After lying in the grass awhile, they got up enough energy to face off again.
And continue their battle. I was way too far away to see any blood, but these things are usually somewhat symbolic.
But Mock Battle and real battle both will wear ya out.
Parrot Bay and most other major landmarks around White Rock Lake are mapped and explained and bird annotated on my & Google's Annotated Map of White Rock Lake.
I've added a couple shots to the March 25 entry below,
I keep finding more shots I really want to share.
March 26 2016
There's a great, yet deeply ironic, Conservation episode of WNYC's Radio Lab on their Wild Things page that shows (it's a radio show) and tells about the Texan who paid $350,000 to kill a old, male Black Rhino that had been attacking and killing other, younger Black Rhinos — the important part The News, even NPR — didn't tell us) when that was big news in 2009. The Radio Lab story begins with a shorter story about Whooping Cranes, that is similarly ironic (although no birds were killed). The hour-long Radio Lab Conservation Episode is available for direct listening on their Wild Things page, but it will probably end up in their podcasts section (Big orange button on the Home page).
I knew that somewhere among the 506 shots I took Tuesday morning March 22, there were two Great Blue Herons flying over in rapid succession. I didn't think I'd got them together — although that would have been nice, but this was among my massive morning bird extravaganza, and now it and others from that same shoot are here. I know I keep messing with the nominal date for these journal entries, but it's easier for me to post a date I know I have to add another entry by. But I'm still considering the issue.
There were two Great Blue Herons who flew over me on the Pier at Sunset Bay, then out and over and around the greater Sunset Bay, to fly off toward Rheinhart Branch (It's on Google Maps, but then so is a place called "Pelican Point" that float out in the water almost equidistant between the southernmost tip of what it calls Dixon Branch's woods and the uppermost (northermost) corner of what I call the Spice Garden that surrounds the pier at Sunset Bay), but I knew I did not get both in one shot. At 500mm, that'd be unlikely even if they were tagging along up there together.)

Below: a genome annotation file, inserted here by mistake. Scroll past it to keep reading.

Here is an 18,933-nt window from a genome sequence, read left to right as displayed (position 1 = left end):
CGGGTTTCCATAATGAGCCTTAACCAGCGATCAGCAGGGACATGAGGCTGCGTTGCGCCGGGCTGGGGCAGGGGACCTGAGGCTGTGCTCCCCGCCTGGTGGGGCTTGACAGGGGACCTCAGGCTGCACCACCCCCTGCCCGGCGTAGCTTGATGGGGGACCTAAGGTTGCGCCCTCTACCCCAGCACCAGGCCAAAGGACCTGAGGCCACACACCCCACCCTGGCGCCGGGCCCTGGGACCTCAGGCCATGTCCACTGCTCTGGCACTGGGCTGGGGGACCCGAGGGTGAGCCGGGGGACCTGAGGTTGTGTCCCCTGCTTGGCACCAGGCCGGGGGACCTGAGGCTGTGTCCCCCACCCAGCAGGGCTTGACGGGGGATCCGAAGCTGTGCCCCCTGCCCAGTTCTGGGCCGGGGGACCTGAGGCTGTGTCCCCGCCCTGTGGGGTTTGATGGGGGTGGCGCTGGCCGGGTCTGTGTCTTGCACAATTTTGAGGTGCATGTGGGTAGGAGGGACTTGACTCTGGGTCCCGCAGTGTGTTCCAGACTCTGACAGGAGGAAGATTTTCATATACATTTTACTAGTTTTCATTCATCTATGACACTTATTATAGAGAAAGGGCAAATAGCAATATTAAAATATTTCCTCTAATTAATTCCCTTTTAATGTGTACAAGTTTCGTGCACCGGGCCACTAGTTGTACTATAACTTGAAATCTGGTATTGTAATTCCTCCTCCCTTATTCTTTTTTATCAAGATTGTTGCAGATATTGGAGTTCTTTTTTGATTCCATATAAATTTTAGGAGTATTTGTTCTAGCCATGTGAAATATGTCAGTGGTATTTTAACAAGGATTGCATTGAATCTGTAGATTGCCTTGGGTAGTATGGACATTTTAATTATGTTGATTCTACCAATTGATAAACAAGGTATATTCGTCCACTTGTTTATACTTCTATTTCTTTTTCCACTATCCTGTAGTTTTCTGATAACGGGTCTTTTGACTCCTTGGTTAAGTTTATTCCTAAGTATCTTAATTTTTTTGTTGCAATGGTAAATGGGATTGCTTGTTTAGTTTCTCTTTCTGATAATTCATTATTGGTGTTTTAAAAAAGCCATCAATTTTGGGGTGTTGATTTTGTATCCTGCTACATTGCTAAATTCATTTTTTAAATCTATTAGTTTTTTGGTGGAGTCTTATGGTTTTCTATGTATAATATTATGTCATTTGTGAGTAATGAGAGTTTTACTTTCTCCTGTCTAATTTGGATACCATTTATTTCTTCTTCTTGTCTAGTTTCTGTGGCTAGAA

I really do not remember repeatedly photographing female Mallards taking off, but I do recall many times when I was looking for something — just about anything would do — that even might be worth clicking at that cold Tuesday morning. I get what I can get when I can get it, but this seems odd that she's out there about to turn her trajectory up instead of farther out, and she's paused there just for a moment.
And this is her jumping, both are among my newly discovered images, although you may recognize the next shot down that I cropped the male out of, to further emphasize the Mallard Hen's takeoff.
While the Male Mallard continued swimming.
New readers may wonder why I spend all this time and space on ordinary birds. Because I like birds, ordinary, extraordinary and otherwise. Just keeping us all up on my proclivities, as if no one had noticed, I suppose, which reminds me I haven't photographed pigeons in a while. I'll have to get on that next opportunity.
Okay, one more Mallard Hen pic, then. Another one that I really like and frankly, do not remember taking. I am, more and more, appreciating how beautiful Mallard hens are. The may not, in my estimation, yet beat Wood Duck hens, but they do have more color.
Today must be a good day to dither. I have been dithering. This time between these two images of cormorants, who usually get short shrift in this journal. I was thinking I must have been more intelligent and intelligible with the next pic down, then I noticed I hadn't said anything in green under it.
This one shows more of its face.